The root causes of human trafficking: A Critical analysis of the contemporary approaches to human trafficking

Sibanda, Lewis (2023). The root causes of human trafficking: A Critical analysis of the contemporary approaches to human trafficking. SLSA Conference Poster Presentation, SLSA Annual Conference 2023 (Ulster University).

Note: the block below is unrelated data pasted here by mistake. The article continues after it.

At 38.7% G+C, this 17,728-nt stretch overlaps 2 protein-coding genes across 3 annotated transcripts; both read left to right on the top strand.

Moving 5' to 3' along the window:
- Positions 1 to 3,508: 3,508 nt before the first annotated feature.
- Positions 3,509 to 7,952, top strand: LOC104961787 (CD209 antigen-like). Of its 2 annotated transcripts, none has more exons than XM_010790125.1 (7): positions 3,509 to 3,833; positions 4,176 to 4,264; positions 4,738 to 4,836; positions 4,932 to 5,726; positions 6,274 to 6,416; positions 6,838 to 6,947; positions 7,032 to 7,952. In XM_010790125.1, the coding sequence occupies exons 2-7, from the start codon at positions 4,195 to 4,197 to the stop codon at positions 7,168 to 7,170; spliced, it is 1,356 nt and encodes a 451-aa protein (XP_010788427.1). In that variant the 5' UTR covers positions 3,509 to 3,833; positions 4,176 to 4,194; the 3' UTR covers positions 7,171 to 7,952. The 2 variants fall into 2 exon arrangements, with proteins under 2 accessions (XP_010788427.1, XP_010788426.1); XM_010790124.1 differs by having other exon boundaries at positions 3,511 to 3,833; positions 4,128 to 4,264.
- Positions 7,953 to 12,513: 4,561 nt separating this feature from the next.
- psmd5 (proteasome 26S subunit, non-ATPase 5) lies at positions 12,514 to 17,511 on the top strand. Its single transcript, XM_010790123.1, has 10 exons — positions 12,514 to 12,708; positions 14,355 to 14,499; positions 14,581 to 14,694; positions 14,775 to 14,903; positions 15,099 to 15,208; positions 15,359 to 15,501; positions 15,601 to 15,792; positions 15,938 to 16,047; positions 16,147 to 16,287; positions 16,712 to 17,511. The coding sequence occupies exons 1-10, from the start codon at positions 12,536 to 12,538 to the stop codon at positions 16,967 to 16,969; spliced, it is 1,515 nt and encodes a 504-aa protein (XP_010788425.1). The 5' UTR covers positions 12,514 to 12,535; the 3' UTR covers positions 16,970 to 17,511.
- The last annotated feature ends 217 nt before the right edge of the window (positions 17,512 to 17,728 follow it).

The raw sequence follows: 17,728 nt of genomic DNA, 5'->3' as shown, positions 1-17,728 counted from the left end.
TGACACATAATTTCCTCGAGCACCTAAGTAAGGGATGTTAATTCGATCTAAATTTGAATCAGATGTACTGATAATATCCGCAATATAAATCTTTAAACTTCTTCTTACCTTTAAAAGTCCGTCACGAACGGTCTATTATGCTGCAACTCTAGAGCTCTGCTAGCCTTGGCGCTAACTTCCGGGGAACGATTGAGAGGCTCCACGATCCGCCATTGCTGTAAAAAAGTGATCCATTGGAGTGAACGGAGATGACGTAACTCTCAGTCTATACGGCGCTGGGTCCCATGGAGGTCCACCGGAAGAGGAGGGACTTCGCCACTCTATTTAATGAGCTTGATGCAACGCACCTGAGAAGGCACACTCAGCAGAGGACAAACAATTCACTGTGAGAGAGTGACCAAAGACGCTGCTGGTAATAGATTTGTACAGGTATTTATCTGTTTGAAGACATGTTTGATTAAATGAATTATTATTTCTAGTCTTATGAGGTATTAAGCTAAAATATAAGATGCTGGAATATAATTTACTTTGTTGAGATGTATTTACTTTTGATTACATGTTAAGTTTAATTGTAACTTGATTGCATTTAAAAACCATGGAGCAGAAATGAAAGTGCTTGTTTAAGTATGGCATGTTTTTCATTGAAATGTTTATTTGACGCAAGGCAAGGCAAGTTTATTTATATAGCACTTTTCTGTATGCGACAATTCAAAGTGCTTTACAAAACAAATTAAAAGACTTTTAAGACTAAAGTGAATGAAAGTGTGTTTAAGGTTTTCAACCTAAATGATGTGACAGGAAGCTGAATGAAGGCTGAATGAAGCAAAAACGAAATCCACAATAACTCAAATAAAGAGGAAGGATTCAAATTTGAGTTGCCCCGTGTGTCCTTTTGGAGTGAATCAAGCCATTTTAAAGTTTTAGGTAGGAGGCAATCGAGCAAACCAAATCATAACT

The research poster problematises the current approaches to human trafficking. These approaches (criminalisation and human rights-based approaches) to human trafficking reflect a reluctance to address the root causes contributing to trafficking related exploitation. They are more concerned with the prosecution of perpetrators or the protection of victims, which only addresses the problematic manifestations of the problem while leaving intact the structural issues behind it. This is a result of the simplistic and linear way that these approaches conceptualise human trafficking, which ignores and insulates the root causes behind the trafficking problem. By aligning with the liberal ideology these approaches conceptualise human trafficking as an instance of individual criminals who act outside the boundaries of the liberal society. They reinforce the liberal supposition of labour as being essentially free under the current political economy with labour being based on the consent of the individual worker. As a result, human trafficking which is the epitome of unfree labour is considered as encroaching upon individual autonomy and therefore warranting criminalisation or the protection of victim’s rights. Consequently, these approaches depoliticise the issue of human trafficking by not viewing the problem as one that emanates from the global political economy or one that is inherently structural. Utilising Critical Legal Approaches (Marxist analysis of the law and TWAIL), the research aims to explore the root causes of human trafficking and also unpack the various ways that the law contributes in insulating and reinforcing the structural issues at the heart of the trafficking problem. The study critiques the law’s role as ideology, deconstructing how it does more to produce and excuse violations than to prevent or remedy them.

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